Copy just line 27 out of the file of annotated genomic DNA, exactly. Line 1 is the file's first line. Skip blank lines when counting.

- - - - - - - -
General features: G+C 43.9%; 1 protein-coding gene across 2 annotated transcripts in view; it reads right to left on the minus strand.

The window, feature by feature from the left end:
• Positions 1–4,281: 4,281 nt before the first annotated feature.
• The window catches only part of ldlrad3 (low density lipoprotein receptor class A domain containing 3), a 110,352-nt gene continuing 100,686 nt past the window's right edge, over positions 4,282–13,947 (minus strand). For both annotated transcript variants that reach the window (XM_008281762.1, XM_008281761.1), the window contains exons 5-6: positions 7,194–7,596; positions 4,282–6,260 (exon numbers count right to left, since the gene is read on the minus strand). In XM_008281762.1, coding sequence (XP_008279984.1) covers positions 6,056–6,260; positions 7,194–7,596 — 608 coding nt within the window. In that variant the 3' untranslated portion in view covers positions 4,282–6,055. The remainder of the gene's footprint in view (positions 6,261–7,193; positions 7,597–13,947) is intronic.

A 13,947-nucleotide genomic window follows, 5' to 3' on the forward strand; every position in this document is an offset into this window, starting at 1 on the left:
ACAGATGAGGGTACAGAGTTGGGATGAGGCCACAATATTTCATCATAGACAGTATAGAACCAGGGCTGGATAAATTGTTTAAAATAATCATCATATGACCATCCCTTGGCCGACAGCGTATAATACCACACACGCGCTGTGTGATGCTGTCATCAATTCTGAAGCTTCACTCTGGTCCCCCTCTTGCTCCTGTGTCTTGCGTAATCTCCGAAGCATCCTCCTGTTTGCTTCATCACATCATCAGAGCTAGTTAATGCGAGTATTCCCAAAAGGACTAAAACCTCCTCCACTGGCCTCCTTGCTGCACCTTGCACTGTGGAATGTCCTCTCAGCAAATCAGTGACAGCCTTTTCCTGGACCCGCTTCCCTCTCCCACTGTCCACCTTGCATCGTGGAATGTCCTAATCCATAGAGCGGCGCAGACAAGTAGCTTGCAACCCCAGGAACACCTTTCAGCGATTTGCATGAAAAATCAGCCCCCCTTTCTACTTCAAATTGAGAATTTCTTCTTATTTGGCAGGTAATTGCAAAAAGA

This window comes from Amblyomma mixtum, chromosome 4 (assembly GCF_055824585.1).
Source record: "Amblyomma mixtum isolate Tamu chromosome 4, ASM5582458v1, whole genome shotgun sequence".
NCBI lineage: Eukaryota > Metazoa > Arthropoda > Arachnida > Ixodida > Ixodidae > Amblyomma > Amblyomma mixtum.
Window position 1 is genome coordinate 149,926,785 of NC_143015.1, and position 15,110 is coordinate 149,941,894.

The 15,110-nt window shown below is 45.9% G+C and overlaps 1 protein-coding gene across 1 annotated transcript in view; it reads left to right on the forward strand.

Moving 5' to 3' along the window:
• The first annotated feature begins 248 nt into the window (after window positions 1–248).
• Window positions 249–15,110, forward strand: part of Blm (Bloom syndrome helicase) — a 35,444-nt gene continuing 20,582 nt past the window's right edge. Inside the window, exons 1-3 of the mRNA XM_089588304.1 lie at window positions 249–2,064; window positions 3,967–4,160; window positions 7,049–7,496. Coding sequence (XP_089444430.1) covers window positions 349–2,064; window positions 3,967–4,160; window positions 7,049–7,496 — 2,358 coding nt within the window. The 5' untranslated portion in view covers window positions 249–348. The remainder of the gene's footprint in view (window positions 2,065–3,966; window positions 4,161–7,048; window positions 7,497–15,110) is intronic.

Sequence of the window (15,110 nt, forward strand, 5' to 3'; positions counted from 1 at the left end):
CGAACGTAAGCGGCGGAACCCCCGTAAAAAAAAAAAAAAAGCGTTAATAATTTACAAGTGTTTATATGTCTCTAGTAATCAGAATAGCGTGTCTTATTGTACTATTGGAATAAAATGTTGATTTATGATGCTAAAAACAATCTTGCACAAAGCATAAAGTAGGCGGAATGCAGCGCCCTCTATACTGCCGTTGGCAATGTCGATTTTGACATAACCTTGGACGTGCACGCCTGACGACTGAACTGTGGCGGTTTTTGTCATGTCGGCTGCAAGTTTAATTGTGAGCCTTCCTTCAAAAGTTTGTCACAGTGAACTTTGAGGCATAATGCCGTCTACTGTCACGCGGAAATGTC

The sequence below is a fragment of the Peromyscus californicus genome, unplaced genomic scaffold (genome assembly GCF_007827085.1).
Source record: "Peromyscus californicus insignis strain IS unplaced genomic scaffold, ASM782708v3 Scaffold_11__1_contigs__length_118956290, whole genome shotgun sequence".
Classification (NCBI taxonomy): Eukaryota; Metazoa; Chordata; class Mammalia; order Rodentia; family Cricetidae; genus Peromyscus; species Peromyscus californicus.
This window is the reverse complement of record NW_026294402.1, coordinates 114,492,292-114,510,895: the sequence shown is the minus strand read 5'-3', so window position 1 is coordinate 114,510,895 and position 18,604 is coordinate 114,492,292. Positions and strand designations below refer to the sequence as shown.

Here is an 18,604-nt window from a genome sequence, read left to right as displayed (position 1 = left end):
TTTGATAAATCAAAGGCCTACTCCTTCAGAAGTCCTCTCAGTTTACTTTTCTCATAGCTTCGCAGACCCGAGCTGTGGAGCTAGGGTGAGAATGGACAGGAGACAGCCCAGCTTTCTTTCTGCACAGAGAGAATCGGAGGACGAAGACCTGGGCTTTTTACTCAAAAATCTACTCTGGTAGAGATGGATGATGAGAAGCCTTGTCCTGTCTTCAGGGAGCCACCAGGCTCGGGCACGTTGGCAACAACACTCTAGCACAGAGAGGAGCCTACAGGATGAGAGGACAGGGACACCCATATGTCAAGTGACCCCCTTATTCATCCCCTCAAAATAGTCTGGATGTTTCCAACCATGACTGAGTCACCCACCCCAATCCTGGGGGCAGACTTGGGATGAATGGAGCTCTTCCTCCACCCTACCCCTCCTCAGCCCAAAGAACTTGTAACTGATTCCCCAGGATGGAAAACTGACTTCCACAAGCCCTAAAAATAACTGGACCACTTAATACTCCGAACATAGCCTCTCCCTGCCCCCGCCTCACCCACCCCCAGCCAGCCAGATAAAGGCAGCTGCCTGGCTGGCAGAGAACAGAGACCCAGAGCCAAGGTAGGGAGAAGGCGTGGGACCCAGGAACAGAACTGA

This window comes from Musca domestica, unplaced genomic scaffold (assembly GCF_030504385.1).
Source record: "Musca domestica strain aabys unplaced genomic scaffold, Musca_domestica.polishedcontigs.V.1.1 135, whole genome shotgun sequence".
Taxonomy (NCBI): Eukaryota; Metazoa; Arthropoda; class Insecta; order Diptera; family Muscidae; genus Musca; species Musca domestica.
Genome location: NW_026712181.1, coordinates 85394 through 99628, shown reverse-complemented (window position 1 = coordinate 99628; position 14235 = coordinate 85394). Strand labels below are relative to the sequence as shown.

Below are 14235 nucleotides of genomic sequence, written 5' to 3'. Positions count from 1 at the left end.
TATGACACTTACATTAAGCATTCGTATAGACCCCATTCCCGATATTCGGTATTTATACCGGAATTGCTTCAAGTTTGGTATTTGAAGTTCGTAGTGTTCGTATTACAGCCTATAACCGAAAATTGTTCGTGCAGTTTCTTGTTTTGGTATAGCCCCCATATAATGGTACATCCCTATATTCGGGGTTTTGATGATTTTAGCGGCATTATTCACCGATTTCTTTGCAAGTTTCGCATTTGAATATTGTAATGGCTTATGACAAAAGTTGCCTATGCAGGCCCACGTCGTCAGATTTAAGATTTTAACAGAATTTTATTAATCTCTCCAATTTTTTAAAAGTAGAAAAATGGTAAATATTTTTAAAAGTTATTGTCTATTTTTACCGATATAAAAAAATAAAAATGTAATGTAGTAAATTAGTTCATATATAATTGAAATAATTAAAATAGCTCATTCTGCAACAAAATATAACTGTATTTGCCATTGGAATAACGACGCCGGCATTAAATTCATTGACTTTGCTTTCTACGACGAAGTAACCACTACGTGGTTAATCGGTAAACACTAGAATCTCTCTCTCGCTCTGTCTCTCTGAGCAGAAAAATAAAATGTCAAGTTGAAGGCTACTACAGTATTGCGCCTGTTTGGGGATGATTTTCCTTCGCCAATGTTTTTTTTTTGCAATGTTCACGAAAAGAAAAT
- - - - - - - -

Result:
Below are 14235 nucleotides of genomic sequence, written 5' to 3'. Positions count from 1 at the left end.